The new process builds on the Dai lab’s earlier work using nitrogen-doped carbon nanotubes as a catalyst. In that process, nitrogen, which was chemically bonded to the carbon, pulled electron partially from the carbon to create a charge. Testing showed the doped tubes tripled the energy output of platinum.
Dai said the new process is far simpler and cheaper than using nitrogen-doped carbon nanotubes and he’s confident his lab will increase the energy output as well.
Shuangyin Wang, Dingshan Yu, Liming Dai (2011) Polyelectrolyte Functionalized Carbon Nanotubes as Efficient Metal-free Electrocatalysts for Oxygen Reduction. Journal of the American Chemical Society doi: 10.1021/ja1112904
Tremendous progress! I especially like the fact that these should work fine with methanol, much easier to handle than hydrogen, which would avoid the need for expensive pressurised tanks.
Posted by: Davemart | 22 March 2011 at 12:34 PM
"While platinum, which represents at least a quarter of the cost of fuel cells, currently sells for about $65,000 per kilogram, the researchers say their activated carbon nanotubes cost about $100 per kilogram.", but will they last? Will a 100kw FC ever be under $10k? Will H2 ever be effectively/economically store-able? Will oil firms successfully rig an H2 infrastructure after they've gouged all available oil?...
Posted by: kelly | 22 March 2011 at 01:48 PM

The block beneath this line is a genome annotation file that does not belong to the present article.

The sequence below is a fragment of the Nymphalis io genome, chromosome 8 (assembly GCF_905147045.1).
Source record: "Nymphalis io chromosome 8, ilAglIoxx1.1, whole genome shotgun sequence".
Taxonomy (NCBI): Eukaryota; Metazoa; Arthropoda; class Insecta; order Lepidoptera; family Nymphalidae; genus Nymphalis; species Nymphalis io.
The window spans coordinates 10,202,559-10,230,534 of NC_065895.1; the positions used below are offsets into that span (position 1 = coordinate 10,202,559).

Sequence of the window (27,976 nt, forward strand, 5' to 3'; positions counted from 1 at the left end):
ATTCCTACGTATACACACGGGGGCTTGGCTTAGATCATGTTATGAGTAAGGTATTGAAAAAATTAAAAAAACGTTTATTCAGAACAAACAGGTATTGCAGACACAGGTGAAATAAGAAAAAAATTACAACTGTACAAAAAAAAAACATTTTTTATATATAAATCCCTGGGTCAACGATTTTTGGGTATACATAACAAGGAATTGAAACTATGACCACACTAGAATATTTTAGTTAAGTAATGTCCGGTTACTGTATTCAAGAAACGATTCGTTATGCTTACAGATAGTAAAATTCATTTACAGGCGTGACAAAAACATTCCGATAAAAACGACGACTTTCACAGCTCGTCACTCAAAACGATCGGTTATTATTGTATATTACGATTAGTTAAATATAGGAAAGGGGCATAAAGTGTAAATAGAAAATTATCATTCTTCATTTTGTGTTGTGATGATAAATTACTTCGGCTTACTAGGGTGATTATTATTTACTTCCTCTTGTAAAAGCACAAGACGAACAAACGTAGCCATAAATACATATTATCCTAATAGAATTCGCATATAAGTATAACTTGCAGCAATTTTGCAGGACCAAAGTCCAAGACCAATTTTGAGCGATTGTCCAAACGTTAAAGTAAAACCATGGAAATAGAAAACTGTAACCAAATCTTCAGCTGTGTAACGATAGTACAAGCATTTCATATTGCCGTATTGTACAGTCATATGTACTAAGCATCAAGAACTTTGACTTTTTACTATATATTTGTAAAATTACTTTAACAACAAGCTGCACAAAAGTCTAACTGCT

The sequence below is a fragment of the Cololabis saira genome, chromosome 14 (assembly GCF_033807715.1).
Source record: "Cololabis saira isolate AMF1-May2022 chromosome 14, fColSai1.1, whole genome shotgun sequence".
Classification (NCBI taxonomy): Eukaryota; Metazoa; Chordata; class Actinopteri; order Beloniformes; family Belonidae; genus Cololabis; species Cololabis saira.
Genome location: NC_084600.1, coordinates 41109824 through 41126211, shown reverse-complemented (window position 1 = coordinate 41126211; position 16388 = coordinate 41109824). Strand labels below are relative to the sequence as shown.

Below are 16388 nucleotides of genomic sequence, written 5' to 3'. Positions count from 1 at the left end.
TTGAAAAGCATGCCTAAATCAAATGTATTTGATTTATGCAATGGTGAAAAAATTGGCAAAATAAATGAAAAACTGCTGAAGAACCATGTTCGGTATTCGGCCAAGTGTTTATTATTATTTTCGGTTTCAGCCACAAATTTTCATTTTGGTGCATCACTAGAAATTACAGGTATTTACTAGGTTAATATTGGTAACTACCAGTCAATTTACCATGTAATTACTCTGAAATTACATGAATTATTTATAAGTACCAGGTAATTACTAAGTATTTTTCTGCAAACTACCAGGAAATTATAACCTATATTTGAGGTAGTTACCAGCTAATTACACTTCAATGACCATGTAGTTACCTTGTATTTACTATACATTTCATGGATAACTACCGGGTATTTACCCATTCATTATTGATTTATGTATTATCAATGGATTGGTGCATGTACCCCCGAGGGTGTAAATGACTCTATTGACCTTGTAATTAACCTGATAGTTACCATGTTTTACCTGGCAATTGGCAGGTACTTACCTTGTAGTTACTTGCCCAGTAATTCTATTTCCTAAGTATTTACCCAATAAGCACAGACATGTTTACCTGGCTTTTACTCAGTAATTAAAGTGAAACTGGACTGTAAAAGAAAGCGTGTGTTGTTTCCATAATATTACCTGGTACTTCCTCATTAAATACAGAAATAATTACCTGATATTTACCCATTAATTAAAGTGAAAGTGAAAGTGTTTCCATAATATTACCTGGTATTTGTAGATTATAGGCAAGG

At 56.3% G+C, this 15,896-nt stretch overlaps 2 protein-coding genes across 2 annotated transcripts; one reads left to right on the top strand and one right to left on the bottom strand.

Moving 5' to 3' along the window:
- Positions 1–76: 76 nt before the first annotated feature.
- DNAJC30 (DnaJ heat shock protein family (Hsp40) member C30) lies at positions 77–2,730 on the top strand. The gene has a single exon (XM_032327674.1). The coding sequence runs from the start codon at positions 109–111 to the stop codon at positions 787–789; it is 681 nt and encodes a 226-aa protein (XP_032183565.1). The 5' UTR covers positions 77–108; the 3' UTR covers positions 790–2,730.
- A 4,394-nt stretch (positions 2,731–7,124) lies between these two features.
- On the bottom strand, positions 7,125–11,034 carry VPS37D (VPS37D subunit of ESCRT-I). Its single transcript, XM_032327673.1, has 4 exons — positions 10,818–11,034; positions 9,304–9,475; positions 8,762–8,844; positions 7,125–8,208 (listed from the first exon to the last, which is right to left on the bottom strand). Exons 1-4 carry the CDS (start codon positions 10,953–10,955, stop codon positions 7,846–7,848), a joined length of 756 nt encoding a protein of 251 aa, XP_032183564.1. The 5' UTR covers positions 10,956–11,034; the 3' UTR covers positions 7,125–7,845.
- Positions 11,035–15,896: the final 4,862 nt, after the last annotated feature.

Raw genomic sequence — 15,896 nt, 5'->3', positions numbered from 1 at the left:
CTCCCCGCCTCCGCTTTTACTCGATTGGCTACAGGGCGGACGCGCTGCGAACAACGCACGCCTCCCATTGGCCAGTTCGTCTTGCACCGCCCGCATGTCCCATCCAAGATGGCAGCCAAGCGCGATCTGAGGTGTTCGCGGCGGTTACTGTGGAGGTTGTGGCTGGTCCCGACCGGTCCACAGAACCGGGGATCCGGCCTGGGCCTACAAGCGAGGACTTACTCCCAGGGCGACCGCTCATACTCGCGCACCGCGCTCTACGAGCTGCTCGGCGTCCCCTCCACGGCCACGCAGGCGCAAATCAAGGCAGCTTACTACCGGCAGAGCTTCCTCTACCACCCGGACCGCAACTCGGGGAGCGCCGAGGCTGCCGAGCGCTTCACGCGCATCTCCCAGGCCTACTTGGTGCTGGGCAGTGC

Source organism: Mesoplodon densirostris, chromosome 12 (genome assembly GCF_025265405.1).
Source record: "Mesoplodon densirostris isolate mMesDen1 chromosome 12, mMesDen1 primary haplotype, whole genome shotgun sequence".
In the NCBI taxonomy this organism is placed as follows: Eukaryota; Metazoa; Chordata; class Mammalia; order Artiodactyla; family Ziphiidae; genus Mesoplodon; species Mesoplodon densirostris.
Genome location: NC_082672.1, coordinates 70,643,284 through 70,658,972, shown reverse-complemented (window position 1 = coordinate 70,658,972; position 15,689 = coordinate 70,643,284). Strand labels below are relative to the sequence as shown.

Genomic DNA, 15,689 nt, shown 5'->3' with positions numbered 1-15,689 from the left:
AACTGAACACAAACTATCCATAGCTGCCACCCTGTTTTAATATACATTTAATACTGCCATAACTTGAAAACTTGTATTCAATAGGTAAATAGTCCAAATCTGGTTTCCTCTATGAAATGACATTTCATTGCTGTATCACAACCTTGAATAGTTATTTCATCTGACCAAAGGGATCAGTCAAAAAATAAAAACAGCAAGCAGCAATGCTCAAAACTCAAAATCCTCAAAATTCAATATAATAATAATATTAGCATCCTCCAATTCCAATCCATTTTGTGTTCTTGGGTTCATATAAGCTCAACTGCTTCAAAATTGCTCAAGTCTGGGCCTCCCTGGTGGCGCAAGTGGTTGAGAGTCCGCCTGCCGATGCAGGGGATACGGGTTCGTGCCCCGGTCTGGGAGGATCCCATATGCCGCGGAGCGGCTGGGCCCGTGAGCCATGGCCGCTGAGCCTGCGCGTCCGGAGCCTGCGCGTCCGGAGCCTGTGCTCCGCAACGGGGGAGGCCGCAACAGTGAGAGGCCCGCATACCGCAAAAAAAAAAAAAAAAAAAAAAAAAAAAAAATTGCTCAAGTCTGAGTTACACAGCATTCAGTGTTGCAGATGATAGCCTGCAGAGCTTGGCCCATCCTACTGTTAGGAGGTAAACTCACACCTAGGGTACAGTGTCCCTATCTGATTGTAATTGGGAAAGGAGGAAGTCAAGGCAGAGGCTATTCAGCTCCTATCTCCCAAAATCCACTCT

If they come out with an affordable fuel cell which works with methanol, they may even make fuel cells successful.
Methanol is much-much easier to handle.
Sounds like a HUGE discovery for the fuel-cell crowd.
Posted by: soltesza | 22 March 2011 at 02:12 PM
This could become a win=win solution to lower the initial cost and the on-going operation cost of fuel cells.
Fuel cells my not be dead yet.
Posted by: HarveyD | 22 March 2011 at 02:13 PM
Hi kelly.. yes fuel cells will go under 10k per 100 kw.. most designs now could do that easy if they were simply produced in batches of 500k the material costs arnt that high.
But thats current fuel cell designs.. newer ones reach almost the same need for platinum as current cars.. in this case 9 or so grams per car.
In fact its highly likely by 2025 a fuel cell car would have LESS platinum them a conventional car.
As for storable... they are mass producing pressure tanks for various industries right now using various techs such as dry tape winding and so on to make them far cheaper then older tanks... The tanks arnt realy all that spendy we just want better and have the power to try and get better before we go big.
As for the h2 inf... they have calced the numbers and it will only require 4% of the gross from h2 sales to grow the entire thing within 40 years. So its gona work. In fact its likely cheaper then finding more oil is now.
Oh and on lasting.. they already are nworking on fuel cell stacks that will last 60000 hours... thats over a million miles.... By the time we need to care the fuel cells will be more then durable enough to do the job and then some.
Posted by: wintermane2000 | 22 March 2011 at 02:23 PM
@kelly asked 'Will they last?
You seem to have somehow missed the bit in the article where they deal with this, and in fact most of the article:
'The activated nanotubes also last longer and are more stable, the researchers said. Unlike platinum, the carbon-based catalyst doesn’t lose catalytic activity and, therefore, efficiency, over time; isn’t fouled by carbon monoxide poising;'
Posted by: Davemart | 22 March 2011 at 02:24 PM
Methane filling station technology and costs: